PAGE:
There’s an old saying in sports, cliche as it may be, about a tie being like kissing your sister.
Consider this, then: The point picked up by the Winnipeg Jets in a 5-4 shootout loss to the Calgary Flames Monday night at the MTS Centre must be like kissing your sister with her teeth out, after she just worked through a pack of cigarettes and chowed down a handful of garlic cloves.
"I would love to have made a save there to give our team a chance to win in this building," said goaltender Al Montoya. "It would have been something very exciting.
"But you can’t take away what we did tonight. We came out and played strong on a back-to-back and came away with a point. It’s a big point, but we would have liked to have had two."
Yes, the Jets managed to pick up a point in a game they never led, rallying four times, including Bryan Little’s equalizer with 5.6 second remaining, but given the opponent — the Flames were 6-11-3 coming in, winless in their last six and just 2-7-1 in the last 10 — this was one the Jets desperately needed to win cleanly.
"It’s a lost point," said Olli Jokinen, who scored his fourth goal of the season against his old club. "We did enough good things to win the game, we were just a little too sloppy in our D-zone, extended our sticks a few times and it cost us a couple of goals. We were able to get a lot of shots, but not enough second and third chances.
"You score four goals, you should be able to win. That’s the bottom line. We gave up too many chances."
The Jets did pepper Reto Berra with 47 shots — Montoya faced 33 — but the quality of chances were probably about even.
Playing in their fourth shootout in five games, the Jets lost a little love for the extra fun when Sean Monahan, the 16th shooter in the skills competition, beat Montoya for the winner. Andrew Ladd and Blake Wheeler scored for the Jets in the shootout; Joe Colborne and Lee Stempniak beat Montoya before Monahan sealed the deal.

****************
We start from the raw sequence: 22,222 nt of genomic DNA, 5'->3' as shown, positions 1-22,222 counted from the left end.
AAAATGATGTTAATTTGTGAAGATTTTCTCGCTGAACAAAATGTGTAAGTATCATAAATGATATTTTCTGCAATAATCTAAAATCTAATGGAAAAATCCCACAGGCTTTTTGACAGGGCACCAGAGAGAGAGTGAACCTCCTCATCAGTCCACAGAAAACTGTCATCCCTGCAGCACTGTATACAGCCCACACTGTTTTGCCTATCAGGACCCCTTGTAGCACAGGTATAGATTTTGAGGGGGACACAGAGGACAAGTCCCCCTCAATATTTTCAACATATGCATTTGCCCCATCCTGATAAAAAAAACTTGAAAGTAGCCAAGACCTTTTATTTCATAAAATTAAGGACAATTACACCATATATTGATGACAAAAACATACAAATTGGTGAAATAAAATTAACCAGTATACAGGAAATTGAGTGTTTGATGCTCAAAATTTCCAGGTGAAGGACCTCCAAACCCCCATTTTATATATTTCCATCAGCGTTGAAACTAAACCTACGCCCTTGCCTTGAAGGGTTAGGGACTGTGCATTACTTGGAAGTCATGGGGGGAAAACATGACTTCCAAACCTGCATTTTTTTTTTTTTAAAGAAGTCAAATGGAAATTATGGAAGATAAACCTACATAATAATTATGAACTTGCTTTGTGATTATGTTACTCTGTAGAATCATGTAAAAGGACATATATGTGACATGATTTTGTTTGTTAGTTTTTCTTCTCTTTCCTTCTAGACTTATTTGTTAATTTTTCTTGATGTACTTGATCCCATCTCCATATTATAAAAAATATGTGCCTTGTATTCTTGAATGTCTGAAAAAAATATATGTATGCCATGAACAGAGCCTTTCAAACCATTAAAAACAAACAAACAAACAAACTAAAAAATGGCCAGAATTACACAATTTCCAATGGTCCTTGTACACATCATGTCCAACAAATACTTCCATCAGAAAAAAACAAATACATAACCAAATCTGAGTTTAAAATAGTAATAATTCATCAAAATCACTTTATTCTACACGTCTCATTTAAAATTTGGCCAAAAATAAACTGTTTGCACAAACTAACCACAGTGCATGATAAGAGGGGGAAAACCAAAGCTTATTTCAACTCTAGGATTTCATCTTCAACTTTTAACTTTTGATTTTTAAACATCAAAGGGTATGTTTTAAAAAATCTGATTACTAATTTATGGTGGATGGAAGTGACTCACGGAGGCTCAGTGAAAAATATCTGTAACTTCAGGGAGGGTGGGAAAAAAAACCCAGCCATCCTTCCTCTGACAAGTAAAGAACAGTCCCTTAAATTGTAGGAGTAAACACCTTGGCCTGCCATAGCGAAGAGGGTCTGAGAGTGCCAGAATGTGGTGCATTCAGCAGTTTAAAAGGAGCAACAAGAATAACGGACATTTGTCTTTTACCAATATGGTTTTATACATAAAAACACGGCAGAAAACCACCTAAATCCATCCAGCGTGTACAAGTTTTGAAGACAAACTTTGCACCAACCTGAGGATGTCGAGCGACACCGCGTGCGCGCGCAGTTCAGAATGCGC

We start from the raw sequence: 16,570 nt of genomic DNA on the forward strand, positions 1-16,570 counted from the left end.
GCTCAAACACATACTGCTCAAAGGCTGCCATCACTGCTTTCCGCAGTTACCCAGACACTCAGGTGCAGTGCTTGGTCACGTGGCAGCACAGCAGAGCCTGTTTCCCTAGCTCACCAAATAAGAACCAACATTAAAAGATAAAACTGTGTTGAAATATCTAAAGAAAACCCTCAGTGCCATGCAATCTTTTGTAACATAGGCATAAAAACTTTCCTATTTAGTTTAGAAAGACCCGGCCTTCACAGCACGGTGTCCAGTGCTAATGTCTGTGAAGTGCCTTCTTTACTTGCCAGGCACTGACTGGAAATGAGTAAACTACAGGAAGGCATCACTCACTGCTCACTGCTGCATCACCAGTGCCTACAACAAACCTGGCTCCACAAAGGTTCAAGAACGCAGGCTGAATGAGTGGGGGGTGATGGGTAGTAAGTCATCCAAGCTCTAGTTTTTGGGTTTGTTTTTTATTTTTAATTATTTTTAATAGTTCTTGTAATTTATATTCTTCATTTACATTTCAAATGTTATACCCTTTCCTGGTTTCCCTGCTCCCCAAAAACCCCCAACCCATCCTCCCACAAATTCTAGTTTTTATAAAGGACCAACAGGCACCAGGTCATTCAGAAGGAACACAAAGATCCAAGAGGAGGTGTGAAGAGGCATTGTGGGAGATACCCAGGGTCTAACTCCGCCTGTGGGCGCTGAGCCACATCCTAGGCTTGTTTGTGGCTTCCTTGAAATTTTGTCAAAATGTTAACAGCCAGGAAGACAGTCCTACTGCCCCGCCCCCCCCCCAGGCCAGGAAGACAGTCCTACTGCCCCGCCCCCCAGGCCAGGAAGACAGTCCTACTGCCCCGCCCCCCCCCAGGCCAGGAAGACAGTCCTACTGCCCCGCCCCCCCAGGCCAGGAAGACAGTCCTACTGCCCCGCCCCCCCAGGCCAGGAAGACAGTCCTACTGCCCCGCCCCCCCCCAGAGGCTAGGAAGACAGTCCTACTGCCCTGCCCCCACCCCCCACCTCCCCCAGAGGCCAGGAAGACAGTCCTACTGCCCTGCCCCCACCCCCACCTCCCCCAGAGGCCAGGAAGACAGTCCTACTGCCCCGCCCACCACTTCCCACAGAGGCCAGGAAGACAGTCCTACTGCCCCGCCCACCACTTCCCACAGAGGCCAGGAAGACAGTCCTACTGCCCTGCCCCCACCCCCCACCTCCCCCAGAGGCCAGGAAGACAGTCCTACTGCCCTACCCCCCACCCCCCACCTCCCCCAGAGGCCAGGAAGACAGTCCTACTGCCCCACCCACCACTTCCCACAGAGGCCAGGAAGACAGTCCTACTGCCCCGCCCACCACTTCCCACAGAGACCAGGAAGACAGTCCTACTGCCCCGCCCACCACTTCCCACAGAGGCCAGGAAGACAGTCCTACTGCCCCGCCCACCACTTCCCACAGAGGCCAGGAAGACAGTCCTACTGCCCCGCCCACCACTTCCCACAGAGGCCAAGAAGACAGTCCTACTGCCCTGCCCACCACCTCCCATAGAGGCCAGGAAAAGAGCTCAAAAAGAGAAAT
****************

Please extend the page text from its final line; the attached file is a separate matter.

Lots of talk, iffy results
The Jets have talked often this season about growth and maturity. But the lost point against the Flames, even in the second of back-to-back games, would be seen by most as critical. What stings for the Jets is this: The next two opponents, both at the MTS Centre, are the Chicago Blackhawks and Minnesota Wild. For those of you scoring at home the Jets are a combined 0-4 against those clubs this season.
Oh, and the Jets are just 3-8-1 vs. the Central Division this season.
"That was a sloppy game by us," said Little, whose game-tying marker was his team-leading 12th goal of the season. "It seemed like we traded a lot of chances with them and got away from our game plan at times. We did do some good things, but some of the chances we gave up and the goals we gave up... I mean, we gave them point-blank chances. We can only ask Monty to bail us out so many times."
The last word
Claude Noel wouldn’t get drawn into a discussion on the officiating, but rather focused on how sloppy his club — playing its third game in four nights — was all over the ice.
"I was watching and wondering how it would go and I wasn’t quite sure," said Noel, "and I wasn’t settled all night. I was uneasy all night on that game. There was no point that I was comfortable, just because of the way we were thinking and the way we were playing.
"There were a lot of things happening out there and I was waiting for stuff to happen... stuff that I hadn’t seen in quite some time. It was very difficult to manage."